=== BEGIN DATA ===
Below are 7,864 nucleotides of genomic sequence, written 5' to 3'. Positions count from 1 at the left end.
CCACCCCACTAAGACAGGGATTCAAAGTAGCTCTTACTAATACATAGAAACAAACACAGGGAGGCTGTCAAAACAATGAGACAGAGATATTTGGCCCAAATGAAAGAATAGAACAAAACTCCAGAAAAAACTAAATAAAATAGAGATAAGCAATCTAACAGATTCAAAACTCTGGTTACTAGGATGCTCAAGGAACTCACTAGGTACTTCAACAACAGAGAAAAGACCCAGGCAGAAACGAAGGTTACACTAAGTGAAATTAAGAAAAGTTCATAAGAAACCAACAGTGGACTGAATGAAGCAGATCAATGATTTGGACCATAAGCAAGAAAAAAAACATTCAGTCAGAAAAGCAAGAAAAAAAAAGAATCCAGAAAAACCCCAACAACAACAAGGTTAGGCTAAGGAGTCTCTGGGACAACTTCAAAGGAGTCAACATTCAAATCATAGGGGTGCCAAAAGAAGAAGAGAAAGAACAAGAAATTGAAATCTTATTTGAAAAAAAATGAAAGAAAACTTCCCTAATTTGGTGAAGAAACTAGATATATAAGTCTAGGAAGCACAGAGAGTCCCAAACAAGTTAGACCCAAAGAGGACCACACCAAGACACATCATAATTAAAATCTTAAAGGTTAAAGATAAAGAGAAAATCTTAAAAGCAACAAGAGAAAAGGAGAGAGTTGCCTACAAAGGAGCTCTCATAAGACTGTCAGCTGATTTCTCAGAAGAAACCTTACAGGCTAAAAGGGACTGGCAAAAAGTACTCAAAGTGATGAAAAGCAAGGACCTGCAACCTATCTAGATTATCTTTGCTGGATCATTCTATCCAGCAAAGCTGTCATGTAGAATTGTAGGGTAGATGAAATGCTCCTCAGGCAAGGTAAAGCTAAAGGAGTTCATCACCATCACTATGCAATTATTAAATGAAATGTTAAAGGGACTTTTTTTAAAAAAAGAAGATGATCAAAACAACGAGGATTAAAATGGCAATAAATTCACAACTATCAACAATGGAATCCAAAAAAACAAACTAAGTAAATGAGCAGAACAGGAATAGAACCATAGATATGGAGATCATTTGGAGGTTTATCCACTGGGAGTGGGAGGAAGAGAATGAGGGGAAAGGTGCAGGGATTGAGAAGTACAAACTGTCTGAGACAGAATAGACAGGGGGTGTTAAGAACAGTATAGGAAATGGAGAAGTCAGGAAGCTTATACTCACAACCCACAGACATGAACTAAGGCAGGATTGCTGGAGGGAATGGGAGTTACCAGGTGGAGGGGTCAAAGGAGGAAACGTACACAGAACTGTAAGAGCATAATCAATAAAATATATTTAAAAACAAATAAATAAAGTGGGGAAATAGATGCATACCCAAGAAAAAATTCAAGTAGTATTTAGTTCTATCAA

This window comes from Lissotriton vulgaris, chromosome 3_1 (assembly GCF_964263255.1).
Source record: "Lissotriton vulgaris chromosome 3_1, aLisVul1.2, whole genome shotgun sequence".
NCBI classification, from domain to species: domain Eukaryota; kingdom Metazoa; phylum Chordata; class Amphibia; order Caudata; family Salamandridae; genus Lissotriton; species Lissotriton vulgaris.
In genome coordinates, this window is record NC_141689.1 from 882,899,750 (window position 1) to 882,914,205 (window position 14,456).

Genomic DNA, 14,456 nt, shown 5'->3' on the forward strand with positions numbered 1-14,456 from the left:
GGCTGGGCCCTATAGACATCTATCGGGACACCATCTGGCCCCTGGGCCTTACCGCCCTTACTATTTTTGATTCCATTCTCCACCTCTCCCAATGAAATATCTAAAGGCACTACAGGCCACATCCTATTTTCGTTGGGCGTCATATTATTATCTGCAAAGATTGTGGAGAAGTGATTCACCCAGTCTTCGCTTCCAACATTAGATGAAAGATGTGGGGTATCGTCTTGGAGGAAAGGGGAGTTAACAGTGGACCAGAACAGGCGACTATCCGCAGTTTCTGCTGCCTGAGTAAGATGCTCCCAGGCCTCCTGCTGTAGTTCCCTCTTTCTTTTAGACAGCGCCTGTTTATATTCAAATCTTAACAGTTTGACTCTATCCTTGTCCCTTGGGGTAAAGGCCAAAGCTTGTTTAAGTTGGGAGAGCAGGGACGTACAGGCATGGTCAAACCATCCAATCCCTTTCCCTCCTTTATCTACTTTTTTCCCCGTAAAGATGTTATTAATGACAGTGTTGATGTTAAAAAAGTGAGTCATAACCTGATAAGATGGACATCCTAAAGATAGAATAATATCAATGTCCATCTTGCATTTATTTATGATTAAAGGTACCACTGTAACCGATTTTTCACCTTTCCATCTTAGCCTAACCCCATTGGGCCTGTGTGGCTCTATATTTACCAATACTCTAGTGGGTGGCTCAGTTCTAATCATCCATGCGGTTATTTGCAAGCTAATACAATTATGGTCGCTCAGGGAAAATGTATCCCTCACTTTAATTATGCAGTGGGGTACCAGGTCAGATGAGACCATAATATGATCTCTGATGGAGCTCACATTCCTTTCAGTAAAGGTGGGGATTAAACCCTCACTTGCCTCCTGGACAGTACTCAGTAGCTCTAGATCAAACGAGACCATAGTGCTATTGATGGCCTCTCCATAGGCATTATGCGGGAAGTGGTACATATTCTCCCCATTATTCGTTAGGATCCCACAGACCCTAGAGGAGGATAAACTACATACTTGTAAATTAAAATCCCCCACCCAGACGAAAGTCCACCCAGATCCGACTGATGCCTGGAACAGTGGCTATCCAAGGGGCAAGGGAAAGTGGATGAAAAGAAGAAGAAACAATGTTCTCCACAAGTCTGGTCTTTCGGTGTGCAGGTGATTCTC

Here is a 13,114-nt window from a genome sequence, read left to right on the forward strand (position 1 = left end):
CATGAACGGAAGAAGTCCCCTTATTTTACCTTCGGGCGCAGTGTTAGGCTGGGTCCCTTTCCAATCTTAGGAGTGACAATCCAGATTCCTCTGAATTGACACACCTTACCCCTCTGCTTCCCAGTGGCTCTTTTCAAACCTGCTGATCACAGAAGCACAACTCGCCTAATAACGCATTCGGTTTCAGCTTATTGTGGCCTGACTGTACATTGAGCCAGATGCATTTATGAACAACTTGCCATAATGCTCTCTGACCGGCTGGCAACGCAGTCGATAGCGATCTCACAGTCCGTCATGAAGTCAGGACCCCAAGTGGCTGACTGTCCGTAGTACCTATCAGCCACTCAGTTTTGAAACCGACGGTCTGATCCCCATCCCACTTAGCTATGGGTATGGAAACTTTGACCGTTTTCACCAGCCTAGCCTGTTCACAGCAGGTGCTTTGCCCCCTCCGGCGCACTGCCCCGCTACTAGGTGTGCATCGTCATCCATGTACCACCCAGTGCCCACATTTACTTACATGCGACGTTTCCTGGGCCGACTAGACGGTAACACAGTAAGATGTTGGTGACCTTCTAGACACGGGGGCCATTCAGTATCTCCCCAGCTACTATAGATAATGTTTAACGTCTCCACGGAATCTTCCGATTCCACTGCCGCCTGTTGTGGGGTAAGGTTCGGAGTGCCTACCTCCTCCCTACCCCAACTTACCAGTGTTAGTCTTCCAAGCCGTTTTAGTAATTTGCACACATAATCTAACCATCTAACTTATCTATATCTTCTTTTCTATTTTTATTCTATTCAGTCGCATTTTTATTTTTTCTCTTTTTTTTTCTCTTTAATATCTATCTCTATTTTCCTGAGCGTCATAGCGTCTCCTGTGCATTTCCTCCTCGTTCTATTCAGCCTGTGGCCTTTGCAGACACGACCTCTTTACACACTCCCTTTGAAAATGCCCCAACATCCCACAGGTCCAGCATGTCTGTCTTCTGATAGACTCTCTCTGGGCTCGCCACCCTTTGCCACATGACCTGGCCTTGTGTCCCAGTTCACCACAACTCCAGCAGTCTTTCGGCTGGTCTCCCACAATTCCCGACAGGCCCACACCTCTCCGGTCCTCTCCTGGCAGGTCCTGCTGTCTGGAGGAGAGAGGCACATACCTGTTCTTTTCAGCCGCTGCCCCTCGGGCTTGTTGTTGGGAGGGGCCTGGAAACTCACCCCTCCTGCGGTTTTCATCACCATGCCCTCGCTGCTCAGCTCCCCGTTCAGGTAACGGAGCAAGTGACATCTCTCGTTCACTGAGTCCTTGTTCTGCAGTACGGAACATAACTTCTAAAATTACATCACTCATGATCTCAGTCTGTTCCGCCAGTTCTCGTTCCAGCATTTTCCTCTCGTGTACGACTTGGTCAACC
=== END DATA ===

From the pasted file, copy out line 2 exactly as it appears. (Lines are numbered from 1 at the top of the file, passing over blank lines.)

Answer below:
CCACCCCACTAAGACAGGGATTCAAAGTAGCTCTTACTAATACATAGAAACAAACACAGGGAGGCTGTCAAAACAATGAGACAGAGATATTTGGCCCAAATGAAAGAATAGAACAAAACTCCAGAAAAAACTAAATAAAATAGAGATAAGCAATCTAACAGATTCAAAACTCTGGTTACTAGGATGCTCAAGGAACTCACTAGGTACTTCAACAACAGAGAAAAGACCCAGGCAGAAACGAAGGTTACACTAAGTGAAATTAAGAAAAGTTCATAAGAAACCAACAGTGGACTGAATGAAGCAGATCAATGATTTGGACCATAAGCAAGAAAAAAAACATTCAGTCAGAAAAGCAAGAAAAAAAAAGAATCCAGAAAAACCCCAACAACAACAAGGTTAGGCTAAGGAGTCTCTGGGACAACTTCAAAGGAGTCAACATTCAAATCATAGGGGTGCCAAAAGAAGAAGAGAAAGAACAAGAAATTGAAATCTTATTTGAAAAAAAATGAAAGAAAACTTCCCTAATTTGGTGAAGAAACTAGATATATAAGTCTAGGAAGCACAGAGAGTCCCAAACAAGTTAGACCCAAAGAGGACCACACCAAGACACATCATAATTAAAATCTTAAAGGTTAAAGATAAAGAGAAAATCTTAAAAGCAACAAGAGAAAAGGAGAGAGTTGCCTACAAAGGAGCTCTCATAAGACTGTCAGCTGATTTCTCAGAAGAAACCTTACAGGCTAAAAGGGACTGGCAAAAAGTACTCAAAGTGATGAAAAGCAAGGACCTGCAACCTATCTAGATTATCTTTGCTGGATCATTCTATCCAGCAAAGCTGTCATGTAGAATTGTAGGGTAGATGAAATGCTCCTCAGGCAAGGTAAAGCTAAAGGAGTTCATCACCATCACTATGCAATTATTAAATGAAATGTTAAAGGGACTTTTTTTAAAAAAAGAAGATGATCAAAACAACGAGGATTAAAATGGCAATAAATTCACAACTATCAACAATGGAATCCAAAAAAACAAACTAAGTAAATGAGCAGAACAGGAATAGAACCATAGATATGGAGATCATTTGGAGGTTTATCCACTGGGAGTGGGAGGAAGAGAATGAGGGGAAAGGTGCAGGGATTGAGAAGTACAAACTGTCTGAGACAGAATAGACAGGGGGTGTTAAGAACAGTATAGGAAATGGAGAAGTCAGGAAGCTTATACTCACAACCCACAGACATGAACTAAGGCAGGATTGCTGGAGGGAATGGGAGTTACCAGGTGGAGGGGTCAAAGGAGGAAACGTACACAGAACTGTAAGAGCATAATCAATAAAATATATTTAAAAACAAATAAATAAAGTGGGGAAATAGATGCATACCCAAGAAAAAATTCAAGTAGTATTTAGTTCTATCAA